In our modern world of web-dependent self-reliance, information of all kinds is available to all searchers on the interweb. Why should the secrets of flow meters be far behind? Here are 4 basic kinds of flow meters to help you out on a rainy day:
Volumetric flow meters:
The volumetric flow meter directly measures flow rate by calculating the total volume of fluid that passes through the flow meter itself. The only device that uses this technology is the positive displacement flow meter, which measures the flow rate of corrosive and non-corrosive liquids without any kind of dirt or deposits in them.
These are finicky to maintain and hence it is important to regularly clean the deposits or dirt that may accumulate in the flow meter, preventing drainage. Plugging can seriously affect the meter’s accuracy and eventually result in complete blockage. These meters are often used by municipalities to measure consumption of water.
Inferential flow meters:
Inferential flow meters “infer” flow rates indirectly by measuring factors such as pressure or area. Differential pressure and variable area flow meters are two devices that use this method. The first is often used to measure the flow of cryogenic liquids, while the second is used for clean and clear liquids by laboratories and industries such as the paper and pulp industry.
Velocity Flow meters:
These flow meters measure the velocity of the fluid stream, to calculate the flow of the total volume. This technology is used by a vast variety of devices, including ultrasonic, magnetic and turbine flow meters, for a diverse range of purposes. Each comes with its own requirements: ultrasonic meters, for example, ought not to be used with opaque liquids, magnetic flow meter can be used for corrosive liquids in chemical feed systems and turbine flow meters can be used for distribution of water, and so on.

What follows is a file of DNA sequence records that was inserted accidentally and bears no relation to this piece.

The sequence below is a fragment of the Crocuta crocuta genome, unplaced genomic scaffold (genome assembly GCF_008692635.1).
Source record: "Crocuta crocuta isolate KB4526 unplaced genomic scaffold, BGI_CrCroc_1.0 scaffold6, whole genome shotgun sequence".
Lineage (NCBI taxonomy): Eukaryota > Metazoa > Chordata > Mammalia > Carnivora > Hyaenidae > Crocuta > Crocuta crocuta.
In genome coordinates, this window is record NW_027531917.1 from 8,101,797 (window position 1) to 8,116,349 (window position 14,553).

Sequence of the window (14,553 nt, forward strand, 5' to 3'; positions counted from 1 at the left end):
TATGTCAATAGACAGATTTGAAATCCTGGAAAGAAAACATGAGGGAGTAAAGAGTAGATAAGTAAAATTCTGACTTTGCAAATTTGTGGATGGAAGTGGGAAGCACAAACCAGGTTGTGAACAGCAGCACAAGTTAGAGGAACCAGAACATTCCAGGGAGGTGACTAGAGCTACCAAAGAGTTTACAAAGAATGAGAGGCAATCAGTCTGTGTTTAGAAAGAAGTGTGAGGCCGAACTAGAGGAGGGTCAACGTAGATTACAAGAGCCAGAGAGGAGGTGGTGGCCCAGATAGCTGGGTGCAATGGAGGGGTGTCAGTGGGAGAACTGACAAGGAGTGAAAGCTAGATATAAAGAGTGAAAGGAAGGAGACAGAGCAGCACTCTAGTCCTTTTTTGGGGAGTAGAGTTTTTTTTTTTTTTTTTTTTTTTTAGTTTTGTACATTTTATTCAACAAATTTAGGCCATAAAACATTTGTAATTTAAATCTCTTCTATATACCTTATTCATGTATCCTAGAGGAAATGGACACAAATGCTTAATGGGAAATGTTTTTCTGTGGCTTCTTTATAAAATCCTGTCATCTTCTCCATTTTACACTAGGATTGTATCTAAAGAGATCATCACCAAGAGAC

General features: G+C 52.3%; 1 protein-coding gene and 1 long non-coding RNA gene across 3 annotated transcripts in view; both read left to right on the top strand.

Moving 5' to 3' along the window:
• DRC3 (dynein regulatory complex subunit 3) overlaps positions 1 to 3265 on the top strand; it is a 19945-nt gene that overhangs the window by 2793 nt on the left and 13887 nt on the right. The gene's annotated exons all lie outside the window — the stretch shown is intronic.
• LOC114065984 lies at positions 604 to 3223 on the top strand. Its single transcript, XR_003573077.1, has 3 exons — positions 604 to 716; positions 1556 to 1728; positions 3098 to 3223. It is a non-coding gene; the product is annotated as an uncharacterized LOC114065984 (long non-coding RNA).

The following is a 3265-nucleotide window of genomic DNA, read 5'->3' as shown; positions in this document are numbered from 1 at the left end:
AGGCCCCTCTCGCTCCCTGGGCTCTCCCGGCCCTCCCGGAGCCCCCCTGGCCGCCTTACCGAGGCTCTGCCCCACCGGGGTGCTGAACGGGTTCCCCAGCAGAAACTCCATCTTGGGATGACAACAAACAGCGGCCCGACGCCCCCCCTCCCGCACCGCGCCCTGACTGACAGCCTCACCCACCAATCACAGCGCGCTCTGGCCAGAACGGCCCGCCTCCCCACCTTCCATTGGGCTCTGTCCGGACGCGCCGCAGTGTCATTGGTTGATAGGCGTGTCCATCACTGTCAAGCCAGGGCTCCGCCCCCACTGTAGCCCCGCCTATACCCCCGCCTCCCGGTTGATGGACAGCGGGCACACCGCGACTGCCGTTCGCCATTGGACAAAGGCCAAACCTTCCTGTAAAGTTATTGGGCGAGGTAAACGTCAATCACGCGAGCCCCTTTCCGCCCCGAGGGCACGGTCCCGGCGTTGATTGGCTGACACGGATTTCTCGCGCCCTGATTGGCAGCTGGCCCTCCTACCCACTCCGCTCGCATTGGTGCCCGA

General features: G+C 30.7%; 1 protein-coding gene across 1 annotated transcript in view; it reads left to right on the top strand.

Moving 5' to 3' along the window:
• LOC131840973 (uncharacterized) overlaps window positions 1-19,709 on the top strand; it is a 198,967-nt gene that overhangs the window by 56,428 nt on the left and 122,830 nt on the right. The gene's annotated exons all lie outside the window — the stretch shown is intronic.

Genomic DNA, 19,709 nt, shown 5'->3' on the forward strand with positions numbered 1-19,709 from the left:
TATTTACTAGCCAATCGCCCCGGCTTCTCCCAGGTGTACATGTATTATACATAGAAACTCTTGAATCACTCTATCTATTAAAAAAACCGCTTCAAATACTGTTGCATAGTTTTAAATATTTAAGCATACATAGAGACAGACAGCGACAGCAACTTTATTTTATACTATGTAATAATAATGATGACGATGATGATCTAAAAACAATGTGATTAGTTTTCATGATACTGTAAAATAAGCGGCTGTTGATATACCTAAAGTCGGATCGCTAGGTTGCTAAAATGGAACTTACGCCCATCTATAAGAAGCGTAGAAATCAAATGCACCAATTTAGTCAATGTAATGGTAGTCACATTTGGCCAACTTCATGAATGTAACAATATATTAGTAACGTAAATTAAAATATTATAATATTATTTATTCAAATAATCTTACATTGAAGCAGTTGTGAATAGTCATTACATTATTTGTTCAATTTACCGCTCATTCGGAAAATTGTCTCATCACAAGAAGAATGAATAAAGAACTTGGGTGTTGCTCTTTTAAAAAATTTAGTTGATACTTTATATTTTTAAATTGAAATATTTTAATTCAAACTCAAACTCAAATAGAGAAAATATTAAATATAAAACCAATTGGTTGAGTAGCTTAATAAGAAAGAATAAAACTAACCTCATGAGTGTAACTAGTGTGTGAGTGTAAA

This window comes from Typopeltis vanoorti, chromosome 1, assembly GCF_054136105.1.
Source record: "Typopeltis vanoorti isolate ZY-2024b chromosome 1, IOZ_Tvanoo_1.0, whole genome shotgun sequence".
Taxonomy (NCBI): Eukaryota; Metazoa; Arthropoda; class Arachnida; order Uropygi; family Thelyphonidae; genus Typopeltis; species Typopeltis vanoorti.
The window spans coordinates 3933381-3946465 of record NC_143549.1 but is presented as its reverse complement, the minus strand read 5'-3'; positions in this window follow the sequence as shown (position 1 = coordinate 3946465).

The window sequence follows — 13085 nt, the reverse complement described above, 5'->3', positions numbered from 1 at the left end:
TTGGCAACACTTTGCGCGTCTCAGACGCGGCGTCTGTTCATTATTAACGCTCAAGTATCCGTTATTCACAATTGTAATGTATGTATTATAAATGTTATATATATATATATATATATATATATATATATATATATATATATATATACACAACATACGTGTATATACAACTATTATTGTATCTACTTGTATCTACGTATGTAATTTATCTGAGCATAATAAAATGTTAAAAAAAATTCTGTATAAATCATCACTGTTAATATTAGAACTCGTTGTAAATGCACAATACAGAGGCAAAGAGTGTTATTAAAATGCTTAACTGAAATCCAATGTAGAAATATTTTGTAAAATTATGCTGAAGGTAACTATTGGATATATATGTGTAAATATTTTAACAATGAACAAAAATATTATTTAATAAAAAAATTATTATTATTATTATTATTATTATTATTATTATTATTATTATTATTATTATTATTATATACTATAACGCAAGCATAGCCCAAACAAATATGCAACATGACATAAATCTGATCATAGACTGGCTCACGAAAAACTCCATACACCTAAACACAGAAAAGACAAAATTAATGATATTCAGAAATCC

Mass flow meters:
These measure the mass of the fluid flowing through them. Coriolis mass and thermal flow meters use this technology. The latter, unaffected by density changes, may be used to measure products of extremely high value (such as mining, mineral processing and petrochemical materials), and thermal flow meters usually measure the mass flow of clean gases, such as air, nitrogen and argon, many times for usage in laboratories.
Coriolis flow meters are adversely affected by pressure changes. It is therefore important to make sure that the device is filled completely with the fluid it is supposed to measure at all times. On the other hand, thermal flow meters must not be used in corrosive fluids, as the thermal sensor can then be damaged.
There is no “one size fits all” approach to flow meter installation, and it is neither available nor advised. It is better to go about by keeping in mind the usage of the device, rather than the kind of technology it uses, as most of the above-listed methods are applicable in multiple cases. Hope this helps, and happy plumbing!